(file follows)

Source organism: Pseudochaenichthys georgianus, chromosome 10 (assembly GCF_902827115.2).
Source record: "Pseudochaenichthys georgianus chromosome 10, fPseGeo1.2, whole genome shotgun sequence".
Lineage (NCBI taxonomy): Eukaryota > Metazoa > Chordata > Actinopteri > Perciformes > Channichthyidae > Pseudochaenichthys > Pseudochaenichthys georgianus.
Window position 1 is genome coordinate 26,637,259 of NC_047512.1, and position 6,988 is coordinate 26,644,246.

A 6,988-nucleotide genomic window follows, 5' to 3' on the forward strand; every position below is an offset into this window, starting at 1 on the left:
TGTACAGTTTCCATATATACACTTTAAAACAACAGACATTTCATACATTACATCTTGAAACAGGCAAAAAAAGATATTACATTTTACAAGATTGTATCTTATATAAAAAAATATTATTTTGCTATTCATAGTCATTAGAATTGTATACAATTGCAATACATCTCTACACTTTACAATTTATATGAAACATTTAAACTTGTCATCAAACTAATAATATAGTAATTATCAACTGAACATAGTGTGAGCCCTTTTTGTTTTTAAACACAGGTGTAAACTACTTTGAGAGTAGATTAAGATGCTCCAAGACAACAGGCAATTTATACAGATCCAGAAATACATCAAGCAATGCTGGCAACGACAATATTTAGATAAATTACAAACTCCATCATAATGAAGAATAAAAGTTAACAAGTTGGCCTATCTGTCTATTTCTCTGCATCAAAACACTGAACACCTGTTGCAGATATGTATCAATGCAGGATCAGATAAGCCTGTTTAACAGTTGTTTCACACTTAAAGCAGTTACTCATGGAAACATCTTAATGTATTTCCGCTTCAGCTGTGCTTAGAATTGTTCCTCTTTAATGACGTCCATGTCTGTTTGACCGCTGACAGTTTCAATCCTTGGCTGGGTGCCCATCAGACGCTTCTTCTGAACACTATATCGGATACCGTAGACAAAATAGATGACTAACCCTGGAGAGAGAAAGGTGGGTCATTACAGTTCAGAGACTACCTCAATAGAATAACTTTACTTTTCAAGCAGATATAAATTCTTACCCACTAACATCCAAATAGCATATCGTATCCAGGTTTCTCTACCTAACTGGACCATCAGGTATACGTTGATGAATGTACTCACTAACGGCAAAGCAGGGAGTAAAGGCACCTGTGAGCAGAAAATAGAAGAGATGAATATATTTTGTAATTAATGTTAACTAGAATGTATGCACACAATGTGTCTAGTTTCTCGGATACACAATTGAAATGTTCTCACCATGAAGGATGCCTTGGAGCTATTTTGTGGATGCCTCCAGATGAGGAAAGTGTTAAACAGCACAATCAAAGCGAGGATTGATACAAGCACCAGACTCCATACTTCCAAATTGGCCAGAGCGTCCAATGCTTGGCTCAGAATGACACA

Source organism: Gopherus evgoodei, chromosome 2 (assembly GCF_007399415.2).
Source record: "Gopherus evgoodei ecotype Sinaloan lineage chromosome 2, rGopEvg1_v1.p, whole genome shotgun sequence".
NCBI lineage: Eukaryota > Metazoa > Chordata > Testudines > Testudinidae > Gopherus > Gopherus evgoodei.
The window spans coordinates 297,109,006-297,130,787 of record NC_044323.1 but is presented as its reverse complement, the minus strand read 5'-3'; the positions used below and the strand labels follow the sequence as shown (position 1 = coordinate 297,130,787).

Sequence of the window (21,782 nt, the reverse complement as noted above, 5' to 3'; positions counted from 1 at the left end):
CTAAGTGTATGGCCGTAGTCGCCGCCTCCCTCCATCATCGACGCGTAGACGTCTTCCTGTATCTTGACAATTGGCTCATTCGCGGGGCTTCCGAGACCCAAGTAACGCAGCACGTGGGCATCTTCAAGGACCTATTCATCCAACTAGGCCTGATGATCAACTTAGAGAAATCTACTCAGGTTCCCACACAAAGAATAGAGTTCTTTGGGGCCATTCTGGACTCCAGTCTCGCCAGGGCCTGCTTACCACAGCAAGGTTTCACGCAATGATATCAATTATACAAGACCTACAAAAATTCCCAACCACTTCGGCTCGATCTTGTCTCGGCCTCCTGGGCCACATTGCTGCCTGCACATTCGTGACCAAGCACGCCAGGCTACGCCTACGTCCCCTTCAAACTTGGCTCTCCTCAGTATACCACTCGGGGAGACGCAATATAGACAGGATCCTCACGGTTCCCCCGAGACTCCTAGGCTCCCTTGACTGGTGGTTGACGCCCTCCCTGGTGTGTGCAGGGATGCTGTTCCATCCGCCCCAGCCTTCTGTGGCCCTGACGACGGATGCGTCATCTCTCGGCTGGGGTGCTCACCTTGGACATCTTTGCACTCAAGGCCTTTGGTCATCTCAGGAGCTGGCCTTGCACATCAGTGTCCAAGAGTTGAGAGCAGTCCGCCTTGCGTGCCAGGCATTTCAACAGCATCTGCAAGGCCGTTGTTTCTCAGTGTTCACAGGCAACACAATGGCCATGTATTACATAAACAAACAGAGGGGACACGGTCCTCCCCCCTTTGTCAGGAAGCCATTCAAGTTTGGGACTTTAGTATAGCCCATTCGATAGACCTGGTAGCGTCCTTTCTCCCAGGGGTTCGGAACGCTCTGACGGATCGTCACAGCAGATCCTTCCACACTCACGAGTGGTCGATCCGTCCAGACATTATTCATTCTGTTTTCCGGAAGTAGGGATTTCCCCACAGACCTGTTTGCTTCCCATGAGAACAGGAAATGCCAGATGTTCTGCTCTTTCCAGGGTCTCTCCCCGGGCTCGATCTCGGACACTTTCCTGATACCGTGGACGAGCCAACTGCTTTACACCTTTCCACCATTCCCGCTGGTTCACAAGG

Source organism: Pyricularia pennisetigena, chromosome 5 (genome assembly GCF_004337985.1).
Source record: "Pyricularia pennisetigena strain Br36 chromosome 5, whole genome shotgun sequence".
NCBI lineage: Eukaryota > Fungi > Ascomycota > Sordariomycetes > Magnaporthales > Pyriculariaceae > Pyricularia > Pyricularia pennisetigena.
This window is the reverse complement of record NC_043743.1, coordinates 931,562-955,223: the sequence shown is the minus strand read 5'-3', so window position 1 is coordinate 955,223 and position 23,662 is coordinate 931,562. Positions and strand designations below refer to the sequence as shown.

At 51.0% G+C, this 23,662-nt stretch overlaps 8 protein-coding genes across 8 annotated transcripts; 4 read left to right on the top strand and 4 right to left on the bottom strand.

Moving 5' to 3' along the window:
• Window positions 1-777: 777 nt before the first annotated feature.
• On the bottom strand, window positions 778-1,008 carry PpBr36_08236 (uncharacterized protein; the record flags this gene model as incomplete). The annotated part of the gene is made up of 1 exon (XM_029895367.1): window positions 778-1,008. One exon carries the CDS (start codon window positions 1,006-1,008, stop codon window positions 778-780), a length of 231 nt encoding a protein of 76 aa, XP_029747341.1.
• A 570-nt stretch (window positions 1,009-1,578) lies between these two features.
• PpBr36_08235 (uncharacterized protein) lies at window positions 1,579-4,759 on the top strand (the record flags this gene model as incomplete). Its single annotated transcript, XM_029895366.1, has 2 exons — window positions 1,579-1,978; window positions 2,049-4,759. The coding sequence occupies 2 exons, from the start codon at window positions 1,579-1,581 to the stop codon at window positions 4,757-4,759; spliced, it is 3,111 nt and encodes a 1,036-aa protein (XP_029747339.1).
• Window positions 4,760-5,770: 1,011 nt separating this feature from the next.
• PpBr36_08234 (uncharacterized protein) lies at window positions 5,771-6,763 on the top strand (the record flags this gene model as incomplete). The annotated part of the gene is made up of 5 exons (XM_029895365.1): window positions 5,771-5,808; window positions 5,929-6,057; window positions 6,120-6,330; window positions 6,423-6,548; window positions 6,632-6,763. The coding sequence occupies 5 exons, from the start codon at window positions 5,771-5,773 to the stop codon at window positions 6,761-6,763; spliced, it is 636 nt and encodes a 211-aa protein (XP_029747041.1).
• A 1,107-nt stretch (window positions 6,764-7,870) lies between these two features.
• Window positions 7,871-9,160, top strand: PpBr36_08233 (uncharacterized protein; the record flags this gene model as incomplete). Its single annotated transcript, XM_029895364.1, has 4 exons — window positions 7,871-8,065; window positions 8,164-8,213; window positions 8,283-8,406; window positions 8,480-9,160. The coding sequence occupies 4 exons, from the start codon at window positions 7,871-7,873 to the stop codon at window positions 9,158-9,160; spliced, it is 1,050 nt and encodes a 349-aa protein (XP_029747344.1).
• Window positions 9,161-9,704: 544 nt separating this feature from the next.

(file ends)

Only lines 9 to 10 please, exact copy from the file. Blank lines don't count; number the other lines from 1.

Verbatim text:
NCBI lineage: Eukaryota > Metazoa > Chordata > Testudines > Testudinidae > Gopherus > Gopherus evgoodei.
The window spans coordinates 297,109,006-297,130,787 of record NC_044323.1 but is presented as its reverse complement, the minus strand read 5'-3'; the positions used below and the strand labels follow the sequence as shown (position 1 = coordinate 297,130,787).